Once a month, Rebecca Rapp, general counsel at Great Lakes Higher Education Corporation & Affiliates, travels with several attorneys at her company to do volunteer work at a four-hour legal clinic in a neighborhood on Madison’s north side. She and her peers offer limited-scope representation on civil matters to people who cannot afford a lawyer.
“It’s just great to be able to provide this service,” said Rapp. “And it’s also great for our team. It’s a shared experience.”
But one member of her legal team always had to be left behind each month. Licensed in Minnesota rather than Wisconsin, he was barred by court rules in Wisconsin from taking part in the pro bono project. A change, though, is now brushing those restrictions aside.
Wisconsin has special court rules that apply to registered in-house counsel — a term referring to lawyers who are admitted to the bar in another state and practice law in Wisconsin for a single client. Until recently, those restrictions had prevented registered in-house counsel from doing pro bono work for anyone other than “qualified clients of a legal-service program.”
All that changed on Jan. 1, when the restrictions were taken off the books.
Now all the attorneys at Great Lakes can take part in pro bono work.
“It’s great for two reasons,” said Rapp. “One, he has a lot of skills and talents as an attorney, so he can share that with people who are unable to afford an attorney on their own. It’s also great from a team-building perspective because to have some people who can participate and some who cannot, that creates a kind of division. It’s certainly not the goal for something like this.”
The Wisconsin Supreme Court voted last April to strike down that barrier for in-house counsel, becoming the 13th state to do so. Amy Ruhig, assistant general counsel at The Bon-Ton Stores Inc., was part of the team at the Wisconsin Chapter of the Association of Corporate Counsel that headed up the work with the help of the State Bar of Wisconsin.
“We were really excited for the outcome, very happy that the support was there from our justices to retool that rule a little bit and make sure that all of our in-house practitioners have the opportunity to provide that support,” she said. “The need is so great, and there’s lots of spectacular in-house attorneys that are registered but not licensed in our state.”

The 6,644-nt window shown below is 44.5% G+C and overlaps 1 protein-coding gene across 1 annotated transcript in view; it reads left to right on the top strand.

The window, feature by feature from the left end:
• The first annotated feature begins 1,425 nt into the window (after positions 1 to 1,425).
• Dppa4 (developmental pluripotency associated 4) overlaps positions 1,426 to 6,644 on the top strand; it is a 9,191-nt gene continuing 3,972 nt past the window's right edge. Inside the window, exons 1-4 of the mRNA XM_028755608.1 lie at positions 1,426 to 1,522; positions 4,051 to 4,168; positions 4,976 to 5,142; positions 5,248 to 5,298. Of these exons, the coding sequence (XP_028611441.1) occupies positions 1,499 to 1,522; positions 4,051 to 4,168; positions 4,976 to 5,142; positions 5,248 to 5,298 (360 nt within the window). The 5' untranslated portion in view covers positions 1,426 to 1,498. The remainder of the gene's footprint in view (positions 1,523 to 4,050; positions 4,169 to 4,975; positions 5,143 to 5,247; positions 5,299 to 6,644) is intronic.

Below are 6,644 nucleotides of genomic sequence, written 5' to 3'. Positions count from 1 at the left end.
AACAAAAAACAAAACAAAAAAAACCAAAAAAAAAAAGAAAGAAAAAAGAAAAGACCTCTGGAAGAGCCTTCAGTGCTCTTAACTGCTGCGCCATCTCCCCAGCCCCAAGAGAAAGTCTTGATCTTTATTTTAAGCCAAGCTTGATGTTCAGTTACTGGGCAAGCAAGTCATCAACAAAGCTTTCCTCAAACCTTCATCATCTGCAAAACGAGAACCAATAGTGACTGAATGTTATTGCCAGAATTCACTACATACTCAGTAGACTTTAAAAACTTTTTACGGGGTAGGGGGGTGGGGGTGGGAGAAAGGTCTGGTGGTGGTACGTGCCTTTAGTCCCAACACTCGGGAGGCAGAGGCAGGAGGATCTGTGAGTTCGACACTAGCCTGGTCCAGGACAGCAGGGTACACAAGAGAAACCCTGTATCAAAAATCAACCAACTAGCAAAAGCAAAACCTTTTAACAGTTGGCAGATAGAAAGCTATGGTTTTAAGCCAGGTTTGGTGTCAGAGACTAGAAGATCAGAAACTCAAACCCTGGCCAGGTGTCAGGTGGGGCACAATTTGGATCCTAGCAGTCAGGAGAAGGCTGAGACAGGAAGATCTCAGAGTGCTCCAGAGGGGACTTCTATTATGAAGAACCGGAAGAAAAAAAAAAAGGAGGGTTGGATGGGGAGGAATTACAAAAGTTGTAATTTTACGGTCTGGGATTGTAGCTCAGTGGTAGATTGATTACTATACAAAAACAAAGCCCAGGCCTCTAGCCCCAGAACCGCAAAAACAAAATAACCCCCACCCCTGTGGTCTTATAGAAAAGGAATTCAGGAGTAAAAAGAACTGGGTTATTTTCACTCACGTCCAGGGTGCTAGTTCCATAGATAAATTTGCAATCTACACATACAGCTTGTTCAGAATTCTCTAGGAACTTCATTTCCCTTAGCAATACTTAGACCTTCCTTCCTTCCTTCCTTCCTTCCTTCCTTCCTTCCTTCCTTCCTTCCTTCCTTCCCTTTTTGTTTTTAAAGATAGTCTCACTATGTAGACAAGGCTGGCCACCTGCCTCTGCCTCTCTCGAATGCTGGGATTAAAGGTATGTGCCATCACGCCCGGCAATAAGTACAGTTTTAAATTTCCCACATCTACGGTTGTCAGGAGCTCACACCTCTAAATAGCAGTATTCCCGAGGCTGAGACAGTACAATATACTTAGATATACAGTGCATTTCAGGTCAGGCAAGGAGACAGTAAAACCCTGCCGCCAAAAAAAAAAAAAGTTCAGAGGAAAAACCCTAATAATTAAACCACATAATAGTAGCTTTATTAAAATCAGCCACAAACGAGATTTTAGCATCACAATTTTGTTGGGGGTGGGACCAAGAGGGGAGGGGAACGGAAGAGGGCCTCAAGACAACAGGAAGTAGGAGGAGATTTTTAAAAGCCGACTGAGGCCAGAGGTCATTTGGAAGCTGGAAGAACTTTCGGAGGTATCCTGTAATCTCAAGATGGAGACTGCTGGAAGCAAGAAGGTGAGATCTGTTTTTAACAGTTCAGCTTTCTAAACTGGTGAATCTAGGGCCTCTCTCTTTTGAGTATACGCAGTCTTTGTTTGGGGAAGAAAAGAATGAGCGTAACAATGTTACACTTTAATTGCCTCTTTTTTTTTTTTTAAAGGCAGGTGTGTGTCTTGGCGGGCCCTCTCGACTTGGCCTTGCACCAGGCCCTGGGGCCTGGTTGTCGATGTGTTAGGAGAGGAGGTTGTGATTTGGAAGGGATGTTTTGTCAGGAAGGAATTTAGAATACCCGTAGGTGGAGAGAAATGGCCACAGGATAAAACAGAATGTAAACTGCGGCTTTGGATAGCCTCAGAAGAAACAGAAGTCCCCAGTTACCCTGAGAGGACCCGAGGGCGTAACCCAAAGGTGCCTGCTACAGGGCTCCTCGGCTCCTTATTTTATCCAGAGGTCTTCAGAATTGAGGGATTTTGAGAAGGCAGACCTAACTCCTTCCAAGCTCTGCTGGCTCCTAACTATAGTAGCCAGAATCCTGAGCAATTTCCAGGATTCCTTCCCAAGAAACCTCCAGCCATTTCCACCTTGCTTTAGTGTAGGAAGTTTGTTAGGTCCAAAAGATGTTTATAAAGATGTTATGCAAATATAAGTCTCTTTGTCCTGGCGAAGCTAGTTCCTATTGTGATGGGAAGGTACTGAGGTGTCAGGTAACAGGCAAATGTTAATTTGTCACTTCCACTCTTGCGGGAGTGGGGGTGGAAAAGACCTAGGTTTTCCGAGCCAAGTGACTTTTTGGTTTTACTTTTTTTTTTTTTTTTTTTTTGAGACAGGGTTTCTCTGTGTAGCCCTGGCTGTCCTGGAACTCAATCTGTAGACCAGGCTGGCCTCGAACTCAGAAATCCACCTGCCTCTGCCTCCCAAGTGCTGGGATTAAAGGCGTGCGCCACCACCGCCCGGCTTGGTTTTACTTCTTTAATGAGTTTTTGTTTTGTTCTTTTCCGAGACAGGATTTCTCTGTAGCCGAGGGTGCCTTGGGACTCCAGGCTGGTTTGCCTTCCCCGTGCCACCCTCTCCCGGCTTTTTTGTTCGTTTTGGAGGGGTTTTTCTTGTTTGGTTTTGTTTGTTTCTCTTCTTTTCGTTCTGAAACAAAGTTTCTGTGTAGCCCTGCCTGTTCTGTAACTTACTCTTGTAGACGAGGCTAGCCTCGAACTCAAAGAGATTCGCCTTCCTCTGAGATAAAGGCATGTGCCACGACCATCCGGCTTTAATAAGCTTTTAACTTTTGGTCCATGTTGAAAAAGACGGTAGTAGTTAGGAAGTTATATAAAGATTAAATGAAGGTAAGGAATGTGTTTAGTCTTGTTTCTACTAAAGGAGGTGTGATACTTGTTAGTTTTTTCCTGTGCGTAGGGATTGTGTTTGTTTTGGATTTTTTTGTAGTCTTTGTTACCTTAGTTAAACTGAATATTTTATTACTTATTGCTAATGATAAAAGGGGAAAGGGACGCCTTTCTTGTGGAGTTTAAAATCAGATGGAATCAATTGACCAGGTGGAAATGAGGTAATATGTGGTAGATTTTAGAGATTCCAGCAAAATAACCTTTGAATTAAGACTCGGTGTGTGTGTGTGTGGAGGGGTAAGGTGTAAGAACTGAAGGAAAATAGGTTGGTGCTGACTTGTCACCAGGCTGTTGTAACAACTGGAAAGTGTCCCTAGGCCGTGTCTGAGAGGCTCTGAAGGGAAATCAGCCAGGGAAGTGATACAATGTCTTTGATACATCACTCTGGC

Noting that it’s only been about nine months since the new rule took effect, Ruhig predicted that more and more legal departments in Wisconsin will be taking advantage of it in the near future.
That’s especially likely, she said, in light of the increasing number of out-of-state lawyers she is seeing brought into the state.
“Since the rule went down, law departments continue to expand their pro bono efforts and look for ways to give back to the communities they serve, this being one way that attorneys are positioned different than general community involvement that most organizations have,” Ruhig said.
Since at least 2012, Association of Corporate Counsel’s national arm has been looking into how different state rules treat out-of-state corporate counsel. Ruhig and her team at the ACC’s Wisconsin chapter found that part of the trouble with the state’s old rule was in its use of the phrase “qualified clients of a legal-service program”.
Ethics counsel and others believed the meaning was unclear. Attempts to find a better reason for the former restriction proved fruitless.
The proposal was backed by general counsel from firms around the state, including Madison-based CUNA Mutual Group and Milwaukee-based Rockwell Automation. Law firms, including Reinhart Boerner Van Dueren, weighed in with their support.
But the proposal wasn’t without opposition. The Board of Bar Examiners, for instance, warned that because registered in-house attorneys were not licensed in Wisconsin, they might be held to lower standards and pose a risk to clients.
But those arguments did not sway the Wisconsin Supreme Court, which voted 5-2 to adopt the change.
Rapp said she sees no drawbacks to the decision.
“I just really commend the court for pursuing these avenues, from the limited scope representation to this rule allowing out-of-state attorneys to participate in pro bono,” she said. “There’s such a huge need for civil-legal services because, unlike criminal services, there’s no right to an attorney even though these cases have huge, profound impacts on people’s lives, their families, their homes, their livelihoods.”